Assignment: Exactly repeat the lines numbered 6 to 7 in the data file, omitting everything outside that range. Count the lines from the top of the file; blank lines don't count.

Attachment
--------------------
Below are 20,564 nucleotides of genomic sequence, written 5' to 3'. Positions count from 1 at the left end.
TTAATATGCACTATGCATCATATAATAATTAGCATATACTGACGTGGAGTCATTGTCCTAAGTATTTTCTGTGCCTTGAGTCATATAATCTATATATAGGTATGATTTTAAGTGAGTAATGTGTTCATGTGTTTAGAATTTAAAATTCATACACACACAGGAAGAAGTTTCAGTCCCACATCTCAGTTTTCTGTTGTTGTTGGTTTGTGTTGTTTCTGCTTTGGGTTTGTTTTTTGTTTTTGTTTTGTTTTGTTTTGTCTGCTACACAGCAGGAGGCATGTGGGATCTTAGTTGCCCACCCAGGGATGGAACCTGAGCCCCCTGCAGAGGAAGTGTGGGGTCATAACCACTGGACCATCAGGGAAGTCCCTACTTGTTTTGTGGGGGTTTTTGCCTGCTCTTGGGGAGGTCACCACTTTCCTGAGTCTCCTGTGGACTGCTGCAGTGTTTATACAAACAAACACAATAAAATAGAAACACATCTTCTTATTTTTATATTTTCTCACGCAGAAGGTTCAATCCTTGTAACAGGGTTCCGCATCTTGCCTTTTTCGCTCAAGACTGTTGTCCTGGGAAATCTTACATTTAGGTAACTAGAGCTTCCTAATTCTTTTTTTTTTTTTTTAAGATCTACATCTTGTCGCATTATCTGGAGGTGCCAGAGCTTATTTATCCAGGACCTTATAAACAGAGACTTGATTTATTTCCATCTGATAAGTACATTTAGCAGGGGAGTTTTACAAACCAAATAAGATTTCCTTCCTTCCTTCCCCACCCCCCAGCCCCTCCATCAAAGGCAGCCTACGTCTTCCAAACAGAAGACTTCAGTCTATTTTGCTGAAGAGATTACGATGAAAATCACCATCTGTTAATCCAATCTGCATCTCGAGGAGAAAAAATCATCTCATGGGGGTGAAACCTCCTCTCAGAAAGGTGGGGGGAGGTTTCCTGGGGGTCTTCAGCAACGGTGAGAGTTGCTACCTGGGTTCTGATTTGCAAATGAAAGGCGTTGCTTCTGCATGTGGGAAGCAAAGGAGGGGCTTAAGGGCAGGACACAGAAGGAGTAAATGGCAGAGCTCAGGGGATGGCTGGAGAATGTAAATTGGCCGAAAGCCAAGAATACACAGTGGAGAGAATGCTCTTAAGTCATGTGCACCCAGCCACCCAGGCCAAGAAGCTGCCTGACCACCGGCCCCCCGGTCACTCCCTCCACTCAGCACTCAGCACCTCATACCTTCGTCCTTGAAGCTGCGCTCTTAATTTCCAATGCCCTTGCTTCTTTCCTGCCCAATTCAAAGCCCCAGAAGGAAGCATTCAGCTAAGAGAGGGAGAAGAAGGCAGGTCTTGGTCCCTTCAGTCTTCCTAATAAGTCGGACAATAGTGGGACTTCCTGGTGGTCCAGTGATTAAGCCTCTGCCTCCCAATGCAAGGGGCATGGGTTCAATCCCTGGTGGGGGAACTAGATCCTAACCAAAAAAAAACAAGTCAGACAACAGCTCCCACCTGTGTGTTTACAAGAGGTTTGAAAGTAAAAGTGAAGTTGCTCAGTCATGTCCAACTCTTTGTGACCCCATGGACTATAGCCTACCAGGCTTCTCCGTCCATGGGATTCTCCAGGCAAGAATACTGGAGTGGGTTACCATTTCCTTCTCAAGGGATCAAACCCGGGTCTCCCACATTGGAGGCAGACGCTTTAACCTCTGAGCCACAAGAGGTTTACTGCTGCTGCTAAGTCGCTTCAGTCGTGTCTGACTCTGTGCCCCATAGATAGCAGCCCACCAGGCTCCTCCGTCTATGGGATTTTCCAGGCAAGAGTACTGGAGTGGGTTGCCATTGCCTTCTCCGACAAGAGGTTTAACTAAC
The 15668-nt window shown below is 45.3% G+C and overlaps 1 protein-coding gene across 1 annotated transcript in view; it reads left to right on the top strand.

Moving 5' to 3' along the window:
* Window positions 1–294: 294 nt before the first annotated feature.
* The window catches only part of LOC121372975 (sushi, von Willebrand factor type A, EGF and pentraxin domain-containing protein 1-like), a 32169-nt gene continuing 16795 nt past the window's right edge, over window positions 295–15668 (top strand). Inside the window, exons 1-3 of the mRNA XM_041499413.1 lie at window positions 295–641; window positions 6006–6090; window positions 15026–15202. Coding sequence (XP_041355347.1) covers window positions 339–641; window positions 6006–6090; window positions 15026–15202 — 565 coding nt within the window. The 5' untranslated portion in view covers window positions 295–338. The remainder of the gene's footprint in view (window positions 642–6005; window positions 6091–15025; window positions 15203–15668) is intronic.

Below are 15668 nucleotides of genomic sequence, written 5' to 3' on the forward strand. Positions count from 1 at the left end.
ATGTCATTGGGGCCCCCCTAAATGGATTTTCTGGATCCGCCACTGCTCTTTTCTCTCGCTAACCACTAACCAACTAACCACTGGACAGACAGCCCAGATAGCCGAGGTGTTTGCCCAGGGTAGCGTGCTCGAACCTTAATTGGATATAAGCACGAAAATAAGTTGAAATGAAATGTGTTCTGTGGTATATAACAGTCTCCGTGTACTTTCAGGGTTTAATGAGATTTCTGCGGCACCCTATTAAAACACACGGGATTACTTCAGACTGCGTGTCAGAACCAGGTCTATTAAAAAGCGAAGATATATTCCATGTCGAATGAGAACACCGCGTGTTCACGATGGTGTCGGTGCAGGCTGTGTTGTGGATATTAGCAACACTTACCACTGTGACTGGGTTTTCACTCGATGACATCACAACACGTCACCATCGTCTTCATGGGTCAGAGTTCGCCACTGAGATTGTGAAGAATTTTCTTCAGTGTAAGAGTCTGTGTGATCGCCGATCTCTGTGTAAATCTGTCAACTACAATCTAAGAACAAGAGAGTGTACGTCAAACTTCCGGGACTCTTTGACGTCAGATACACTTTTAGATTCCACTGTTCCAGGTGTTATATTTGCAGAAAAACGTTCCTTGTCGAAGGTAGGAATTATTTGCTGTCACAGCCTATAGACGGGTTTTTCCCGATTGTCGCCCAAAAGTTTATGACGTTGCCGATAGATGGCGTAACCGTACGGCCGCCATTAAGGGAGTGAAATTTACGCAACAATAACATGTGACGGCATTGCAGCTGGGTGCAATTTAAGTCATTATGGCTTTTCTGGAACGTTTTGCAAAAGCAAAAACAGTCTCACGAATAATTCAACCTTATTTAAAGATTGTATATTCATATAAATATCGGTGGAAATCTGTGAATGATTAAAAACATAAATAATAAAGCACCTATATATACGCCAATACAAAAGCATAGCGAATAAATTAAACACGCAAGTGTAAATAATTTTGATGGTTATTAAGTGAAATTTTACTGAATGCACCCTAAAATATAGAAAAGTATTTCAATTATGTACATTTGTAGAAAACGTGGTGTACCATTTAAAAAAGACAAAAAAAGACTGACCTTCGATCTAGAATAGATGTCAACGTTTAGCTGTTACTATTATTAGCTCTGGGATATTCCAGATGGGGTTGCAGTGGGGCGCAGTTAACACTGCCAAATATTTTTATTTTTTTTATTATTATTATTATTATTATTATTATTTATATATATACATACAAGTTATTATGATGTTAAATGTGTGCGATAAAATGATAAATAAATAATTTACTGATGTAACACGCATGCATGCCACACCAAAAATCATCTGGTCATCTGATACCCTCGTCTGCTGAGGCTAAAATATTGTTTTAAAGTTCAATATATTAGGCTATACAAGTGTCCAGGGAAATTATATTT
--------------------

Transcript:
* The window catches only part of LOC121372975 (sushi, von Willebrand factor type A, EGF and pentraxin domain-containing protein 1-like), a 32169-nt gene continuing 16795 nt past the window's right edge, over window positions 295–15668 (top strand). Inside the window, exons 1-3 of the mRNA XM_041499413.1 lie at window positions 295–641; window positions 6006–6090; window positions 15026–15202. Coding sequence (XP_041355347.1) covers window positions 339–641; window positions 6006–6090; window positions 15026–15202 — 565 coding nt within the window. The 5' untranslated portion in view covers window positions 295–338. The remainder of the gene's footprint in view (window positions 642–6005; window positions 6091–15025; window positions 15203–15668) is intronic.

Below are 15668 nucleotides of genomic sequence, written 5' to 3' on the forward strand. Positions count from 1 at the left end.